And strikes with bolder rage the sounding strings,

No less renown attends the moving lyre, 35

Which Venus tunes, and all her loves inspire.

To me what Nature has in charms deny'd,

Is well by wit's more lasting flames supply'd:

Though short my stature, yet my name extends

To heav'n itself, and earth's remotest ends. 40

Sume fidem et pharetram; fies manifestus Apollo:

Accedant capiti cornua; Bacchus eris, 25

Et Phcebus Daphnen, et Gnosida Bacchus amavit;

Nec norat lyricos ilia, vel ilia modos. 30

At mihi Pegasides blandissima carmina dictant;

Jam canitur toto nomen in orbe meum.
Nee plus Alcaeus, consors patria?que lyraeque,

Laudis habet, quamvis grandius ille sonet. 35

Si mini difficilis formam natura negayit;

Ingenio formae damna rependo meae. Sum brevis; at nomen, quod terras impleat omnes,

Est mihi; mensuram nominis ipsa fero, 40 Brown as I am, an Ethiopian dame

Inspir'd young Perseus with a gen'rous flame;

Turtles and doves of diff'renl hues unite,

And glossy jet is pair'd with shining white.

If to no charms thou wilt thy heart resign, 45

Bu,t such as merit, such as equal thine,

By none, alas I by none thou canst be mov'd,

Phaon alone by Phaon must be lov'd!

Yet once thy Sappho could thy cares employ,

Once in her arms you center'd all your joy; 5o

No time the dear remembrance can remove,

For oh I how vast a memory has love!

My music, then, you could for ever hear,

And all my words were music to your ear.

You stopp'd with kisses my enchanting tongue, J5

And found my kisses sweeter than my song.

In all I pleas'd, but most in what was best;

And the last joy was dearer than the rest.

Candida si non sum, placuit Cephei'a Perseo

Andromede, patriae fusca colore suae; Et variis albae junguntur s;vpc columbae,

Et niger a viridi turtur amatur ave. Si, nisi quae facie poterit te digna videri, 45

Nulla ilit in a tua est; nulla futura tua est. At me cum legeres, etiam formosa videbar;

Unam jurabas usque decere ioqui. 50

Cantabani, memini (memiiierunt omnia amantes)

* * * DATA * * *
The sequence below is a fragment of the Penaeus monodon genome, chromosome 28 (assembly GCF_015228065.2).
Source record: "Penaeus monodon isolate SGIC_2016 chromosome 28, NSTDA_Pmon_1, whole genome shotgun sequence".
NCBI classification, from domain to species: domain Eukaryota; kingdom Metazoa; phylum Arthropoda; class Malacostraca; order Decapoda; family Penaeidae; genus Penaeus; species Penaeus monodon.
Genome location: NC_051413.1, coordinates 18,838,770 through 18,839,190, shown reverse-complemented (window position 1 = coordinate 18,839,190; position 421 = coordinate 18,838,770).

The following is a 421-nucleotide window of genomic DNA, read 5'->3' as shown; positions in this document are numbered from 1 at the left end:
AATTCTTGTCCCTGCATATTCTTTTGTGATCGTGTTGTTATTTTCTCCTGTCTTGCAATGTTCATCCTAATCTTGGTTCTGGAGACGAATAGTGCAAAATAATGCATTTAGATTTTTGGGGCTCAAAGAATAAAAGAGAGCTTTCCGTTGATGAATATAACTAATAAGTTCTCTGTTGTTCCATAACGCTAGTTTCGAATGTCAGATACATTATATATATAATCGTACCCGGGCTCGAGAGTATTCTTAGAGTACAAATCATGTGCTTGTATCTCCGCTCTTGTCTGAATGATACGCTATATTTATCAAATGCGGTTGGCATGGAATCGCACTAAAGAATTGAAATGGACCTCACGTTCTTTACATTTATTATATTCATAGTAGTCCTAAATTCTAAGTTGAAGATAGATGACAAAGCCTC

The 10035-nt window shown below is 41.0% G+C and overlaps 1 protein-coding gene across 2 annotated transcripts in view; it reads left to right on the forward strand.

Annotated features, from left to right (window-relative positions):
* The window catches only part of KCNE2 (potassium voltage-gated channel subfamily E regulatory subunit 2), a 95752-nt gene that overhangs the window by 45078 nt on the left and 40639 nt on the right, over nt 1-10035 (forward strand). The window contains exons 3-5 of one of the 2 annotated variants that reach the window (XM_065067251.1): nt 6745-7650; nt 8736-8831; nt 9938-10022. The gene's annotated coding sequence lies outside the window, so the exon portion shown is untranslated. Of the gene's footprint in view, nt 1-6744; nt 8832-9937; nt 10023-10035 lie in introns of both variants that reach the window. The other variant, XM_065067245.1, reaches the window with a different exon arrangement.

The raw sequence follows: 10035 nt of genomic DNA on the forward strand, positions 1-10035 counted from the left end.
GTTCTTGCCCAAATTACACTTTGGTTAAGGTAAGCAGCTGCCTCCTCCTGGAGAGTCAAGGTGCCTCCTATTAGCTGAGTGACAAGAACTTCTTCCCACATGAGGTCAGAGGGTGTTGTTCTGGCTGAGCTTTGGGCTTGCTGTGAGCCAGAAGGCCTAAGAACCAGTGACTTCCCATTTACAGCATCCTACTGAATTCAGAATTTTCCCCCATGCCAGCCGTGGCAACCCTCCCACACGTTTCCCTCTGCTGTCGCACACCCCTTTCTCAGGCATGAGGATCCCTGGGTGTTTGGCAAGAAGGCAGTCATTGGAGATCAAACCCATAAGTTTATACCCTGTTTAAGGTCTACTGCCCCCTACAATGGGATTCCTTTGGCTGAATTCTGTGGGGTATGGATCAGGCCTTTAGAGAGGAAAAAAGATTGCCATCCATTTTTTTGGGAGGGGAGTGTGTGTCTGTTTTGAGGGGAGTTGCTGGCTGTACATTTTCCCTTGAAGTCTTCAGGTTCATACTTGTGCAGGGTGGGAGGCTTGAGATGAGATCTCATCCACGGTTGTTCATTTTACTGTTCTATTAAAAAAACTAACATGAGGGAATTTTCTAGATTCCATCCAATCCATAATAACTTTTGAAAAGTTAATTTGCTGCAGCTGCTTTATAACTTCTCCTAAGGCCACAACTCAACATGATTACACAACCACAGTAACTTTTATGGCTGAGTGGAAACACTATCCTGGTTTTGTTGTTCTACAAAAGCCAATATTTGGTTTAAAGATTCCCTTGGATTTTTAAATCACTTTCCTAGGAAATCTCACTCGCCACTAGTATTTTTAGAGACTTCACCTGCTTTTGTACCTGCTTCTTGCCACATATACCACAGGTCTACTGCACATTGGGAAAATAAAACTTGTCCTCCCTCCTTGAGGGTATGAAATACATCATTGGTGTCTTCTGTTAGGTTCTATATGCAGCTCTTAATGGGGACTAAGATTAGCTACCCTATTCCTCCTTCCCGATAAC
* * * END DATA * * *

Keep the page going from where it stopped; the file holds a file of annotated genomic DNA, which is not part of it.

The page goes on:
Osi ula cantata tu mini rapta dabas. 5 j

Hate quoque laudabas; omnique a parte placebam,

Sed tum praxipue, cum fit amoris opus.

Then with each word, each glance, each motion fii'd,

You still enjoy'd, and yet you still desir'd, 6a

'Till all dissolving, in the trance we lay,

And in tumultuous raptures dy'd away.

The fair Sicilians now thy soul enfiame;

Why was I born, ye Gods! a Lesbian dame?

But ah, beware, Sicilian nymphs! nor boast 6$

That wand'ring heart which I so lately lost;
Nor be with all those tempting words abus'd,
Those tempting words were all to Sappho us'd.
And you that rule Sicilia's happy plains,
Jfave pity, Venus,-on your poet's pains! 70

Snail fortune still in one sad tenor run,
And still increase the woes so soon begun?

Tunc te plus solito lascivia nostra juvabat, 60

Crebraque mobiliias, aptaque verba joco; Quique, ubi jam amborum fuerat confusa voluptas,

Plurimus in lasso corpore languor!
Nunc Tibi Sicelides reniunt nova prxda pucllx;

Quid mihi cum Lesbo? Sicelis esse volo.
At vos erronem tellure remittite nostrum, 65

Nisiades matres, Nisiadesque nurus. Neuvos decipiant blandae mendacia lingua?:

Quae dicit vobis, dixerat ante mihi. Tu qtioque quae montes cclebras, Erycina, Sicanos,

(Nam tua sum) vati consule, diva, tuae! 70

An gravis iriceptum peragit fortuna tenorem?

Et maaet in cursu semper acerba suo? i